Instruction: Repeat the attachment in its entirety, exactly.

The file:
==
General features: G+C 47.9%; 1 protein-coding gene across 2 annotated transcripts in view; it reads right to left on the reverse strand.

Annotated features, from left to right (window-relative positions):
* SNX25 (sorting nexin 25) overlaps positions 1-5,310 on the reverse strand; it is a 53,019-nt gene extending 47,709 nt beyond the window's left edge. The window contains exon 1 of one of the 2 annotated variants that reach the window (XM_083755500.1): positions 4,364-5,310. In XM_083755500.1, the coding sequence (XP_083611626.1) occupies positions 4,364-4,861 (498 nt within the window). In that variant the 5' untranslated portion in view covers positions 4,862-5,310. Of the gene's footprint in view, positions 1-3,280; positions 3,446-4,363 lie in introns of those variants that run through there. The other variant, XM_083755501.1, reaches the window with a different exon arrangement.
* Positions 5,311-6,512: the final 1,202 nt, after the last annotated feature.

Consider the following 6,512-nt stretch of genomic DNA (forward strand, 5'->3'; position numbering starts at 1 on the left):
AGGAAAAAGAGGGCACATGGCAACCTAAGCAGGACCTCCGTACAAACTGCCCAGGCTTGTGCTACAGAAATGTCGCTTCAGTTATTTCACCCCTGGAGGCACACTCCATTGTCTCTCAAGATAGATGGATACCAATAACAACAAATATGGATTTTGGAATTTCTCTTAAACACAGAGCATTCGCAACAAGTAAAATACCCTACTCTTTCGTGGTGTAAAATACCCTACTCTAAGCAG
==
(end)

General features: G+C 47.9%; 1 protein-coding gene across 2 annotated transcripts in view; it reads right to left on the reverse strand.

Annotated features, from left to right (window-relative positions):
* SNX25 (sorting nexin 25) overlaps positions 1-5,310 on the reverse strand; it is a 53,019-nt gene extending 47,709 nt beyond the window's left edge. The window contains exon 1 of one of the 2 annotated variants that reach the window (XM_083755500.1): positions 4,364-5,310. In XM_083755500.1, the coding sequence (XP_083611626.1) occupies positions 4,364-4,861 (498 nt within the window). In that variant the 5' untranslated portion in view covers positions 4,862-5,310. Of the gene's footprint in view, positions 1-3,280; positions 3,446-4,363 lie in introns of those variants that run through there. The other variant, XM_083755501.1, reaches the window with a different exon arrangement.
* Positions 5,311-6,512: the final 1,202 nt, after the last annotated feature.

Consider the following 6,512-nt stretch of genomic DNA (forward strand, 5'->3'; position numbering starts at 1 on the left):
AGGAAAAAGAGGGCACATGGCAACCTAAGCAGGACCTCCGTACAAACTGCCCAGGCTTGTGCTACAGAAATGTCGCTTCAGTTATTTCACCCCTGGAGGCACACTCCATTGTCTCTCAAGATAGATGGATACCAATAACAACAAATATGGATTTTGGAATTTCTCTTAAACACAGAGCATTCGCAACAAGTAAAATACCCTACTCTTTCGTGGTGTAAAATACCCTACTCTAAGCAG